As you get closer and closer to target you need to be thinking about how tightening down the adjustment bolts will affect the alignment.  Even tightening them down snug can affect the signal.  That extra amount movement to tighten them down can move them slightly past their alignment center.  You may need to take into account the amount of travel it takes to tighten down the adjustment bolt into account on smaller dishes.  If it takes a half turn of the bolt to get it tight you may need to stop a half turn and tighten “into” target.  As you tighten it down fully that is where you end up in align.  If you wait until you are in align and then snug it completely down, the force of snugging it down may pull it past and you will end up with a worse signal.

This article sprinkled in some examples from a real-world install, with some theory, with some practical knowledge. Your mileage and experience will vary.  Your experience with 6ghz vs 80ghz will vary as well. Each frequency will have it’s own quirks and tricks.

AIrCube Part 2

Part 1 of our AirCube article can be found here

One of the best features about the new aircube is the interface.  On Facebook and other places the aircube has been criticized for it’s lack of features. I believe this is where the simple interface really makes the unit shine.   One thing many people don’t realize is your typical home router really doesn’t have a true firewall. Most routers have features that are firewall like. Most “firewalls” are security by obscurity.  The ability to close off ports is a by-product of a nat router.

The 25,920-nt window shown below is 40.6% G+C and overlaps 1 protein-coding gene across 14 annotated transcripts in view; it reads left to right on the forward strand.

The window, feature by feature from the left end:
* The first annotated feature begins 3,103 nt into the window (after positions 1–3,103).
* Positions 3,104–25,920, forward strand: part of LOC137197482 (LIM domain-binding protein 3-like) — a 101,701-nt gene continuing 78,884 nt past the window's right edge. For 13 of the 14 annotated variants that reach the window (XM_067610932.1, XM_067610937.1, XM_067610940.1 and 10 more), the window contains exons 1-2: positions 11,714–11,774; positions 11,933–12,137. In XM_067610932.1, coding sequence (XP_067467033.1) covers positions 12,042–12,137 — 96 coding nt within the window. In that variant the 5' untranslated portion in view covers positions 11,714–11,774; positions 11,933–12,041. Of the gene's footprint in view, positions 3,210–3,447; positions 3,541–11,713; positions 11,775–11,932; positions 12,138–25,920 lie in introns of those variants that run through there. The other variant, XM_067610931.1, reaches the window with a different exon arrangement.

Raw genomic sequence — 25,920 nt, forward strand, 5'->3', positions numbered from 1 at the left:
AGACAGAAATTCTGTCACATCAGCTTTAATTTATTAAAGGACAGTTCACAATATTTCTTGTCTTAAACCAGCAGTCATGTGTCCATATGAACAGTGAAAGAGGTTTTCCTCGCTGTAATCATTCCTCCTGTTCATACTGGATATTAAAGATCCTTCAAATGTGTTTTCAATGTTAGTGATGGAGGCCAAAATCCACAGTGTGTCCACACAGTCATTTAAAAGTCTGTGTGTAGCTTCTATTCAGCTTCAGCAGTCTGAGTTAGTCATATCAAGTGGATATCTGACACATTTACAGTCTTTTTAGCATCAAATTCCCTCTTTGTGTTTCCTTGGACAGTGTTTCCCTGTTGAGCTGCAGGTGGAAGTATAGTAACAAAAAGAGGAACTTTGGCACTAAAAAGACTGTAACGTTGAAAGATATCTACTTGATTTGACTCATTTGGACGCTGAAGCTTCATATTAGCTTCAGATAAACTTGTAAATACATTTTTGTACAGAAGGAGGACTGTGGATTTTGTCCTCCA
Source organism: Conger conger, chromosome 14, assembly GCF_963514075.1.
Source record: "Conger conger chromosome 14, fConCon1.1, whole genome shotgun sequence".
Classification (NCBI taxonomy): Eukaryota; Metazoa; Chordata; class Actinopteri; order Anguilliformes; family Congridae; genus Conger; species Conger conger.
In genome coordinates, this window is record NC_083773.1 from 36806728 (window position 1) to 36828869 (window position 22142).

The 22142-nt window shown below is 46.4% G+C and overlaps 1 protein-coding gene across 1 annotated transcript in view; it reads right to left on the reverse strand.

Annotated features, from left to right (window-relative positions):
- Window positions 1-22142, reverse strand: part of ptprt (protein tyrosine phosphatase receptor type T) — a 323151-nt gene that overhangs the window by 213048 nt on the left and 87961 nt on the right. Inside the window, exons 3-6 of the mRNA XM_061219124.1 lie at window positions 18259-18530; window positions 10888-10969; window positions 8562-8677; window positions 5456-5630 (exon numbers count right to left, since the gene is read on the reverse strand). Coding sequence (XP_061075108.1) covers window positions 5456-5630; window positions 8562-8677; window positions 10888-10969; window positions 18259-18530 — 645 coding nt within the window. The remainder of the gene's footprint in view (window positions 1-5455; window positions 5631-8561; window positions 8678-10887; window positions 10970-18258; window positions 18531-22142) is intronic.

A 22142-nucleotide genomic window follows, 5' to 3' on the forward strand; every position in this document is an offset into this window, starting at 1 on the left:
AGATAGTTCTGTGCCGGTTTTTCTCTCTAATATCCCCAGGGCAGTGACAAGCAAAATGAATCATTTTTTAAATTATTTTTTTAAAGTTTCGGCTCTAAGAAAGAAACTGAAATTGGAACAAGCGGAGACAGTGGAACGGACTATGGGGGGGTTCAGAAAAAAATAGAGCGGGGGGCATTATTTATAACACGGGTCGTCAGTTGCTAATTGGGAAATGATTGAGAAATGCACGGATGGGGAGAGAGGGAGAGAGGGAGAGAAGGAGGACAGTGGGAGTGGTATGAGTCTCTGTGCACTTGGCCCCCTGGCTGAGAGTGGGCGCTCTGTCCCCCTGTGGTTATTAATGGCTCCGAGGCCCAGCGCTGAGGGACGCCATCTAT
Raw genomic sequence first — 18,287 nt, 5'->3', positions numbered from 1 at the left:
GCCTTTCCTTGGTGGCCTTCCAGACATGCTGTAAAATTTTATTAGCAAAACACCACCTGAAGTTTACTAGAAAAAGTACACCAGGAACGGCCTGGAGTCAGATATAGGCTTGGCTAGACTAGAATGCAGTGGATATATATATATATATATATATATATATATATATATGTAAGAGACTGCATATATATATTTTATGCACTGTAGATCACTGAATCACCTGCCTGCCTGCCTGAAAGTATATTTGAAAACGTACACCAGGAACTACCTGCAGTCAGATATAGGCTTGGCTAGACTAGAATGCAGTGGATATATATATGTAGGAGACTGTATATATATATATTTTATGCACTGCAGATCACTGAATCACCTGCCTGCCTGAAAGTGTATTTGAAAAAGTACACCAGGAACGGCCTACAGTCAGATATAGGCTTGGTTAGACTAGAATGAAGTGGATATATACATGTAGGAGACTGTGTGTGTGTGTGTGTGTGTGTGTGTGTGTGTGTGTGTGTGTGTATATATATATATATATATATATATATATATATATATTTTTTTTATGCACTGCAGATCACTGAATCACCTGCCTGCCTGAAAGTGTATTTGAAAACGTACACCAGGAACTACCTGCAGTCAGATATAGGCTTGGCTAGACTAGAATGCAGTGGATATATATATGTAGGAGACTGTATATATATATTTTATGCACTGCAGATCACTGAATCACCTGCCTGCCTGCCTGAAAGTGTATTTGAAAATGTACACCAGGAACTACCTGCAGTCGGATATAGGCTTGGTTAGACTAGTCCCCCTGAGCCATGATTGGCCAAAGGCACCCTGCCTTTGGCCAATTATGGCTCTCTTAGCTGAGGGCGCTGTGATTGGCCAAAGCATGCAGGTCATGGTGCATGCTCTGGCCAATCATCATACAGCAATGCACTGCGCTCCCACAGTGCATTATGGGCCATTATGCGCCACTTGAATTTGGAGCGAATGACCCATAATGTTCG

Setup was very easy.  I downloaded the ap, scanned the QR code, and then went into the phones wifi and connected to the AirCube wifi. Once I plugged it into my home router I was online.

One of the first things I always do when testing a new device is upgrade the firmware, unless I have a specific firmware version for whatever reason.  Upgrading the firmware on the unit was very easy.  I like the fact you can see the changelog notes with a single click.

Once upgraded the simplicity of the setup really shines through.  By default, the AirCube is in an access point mode. This is probably the default mode which will be the most beneficial for the ISPs out there.  I will explain why in a little bit.

The interface speaks for itself, I could go through screen by screen and spoon feed you the very simple setup screens, but you would get bored very quickly.  It is truly a very minimalist product and interface.

One of the coolest features I like about this product is the scan feature.  For some reason the way it is presented on screen resonates with me.  It makes seeing the frequencies in use handy.  While not a chart or graph, it still accomplishes the same function.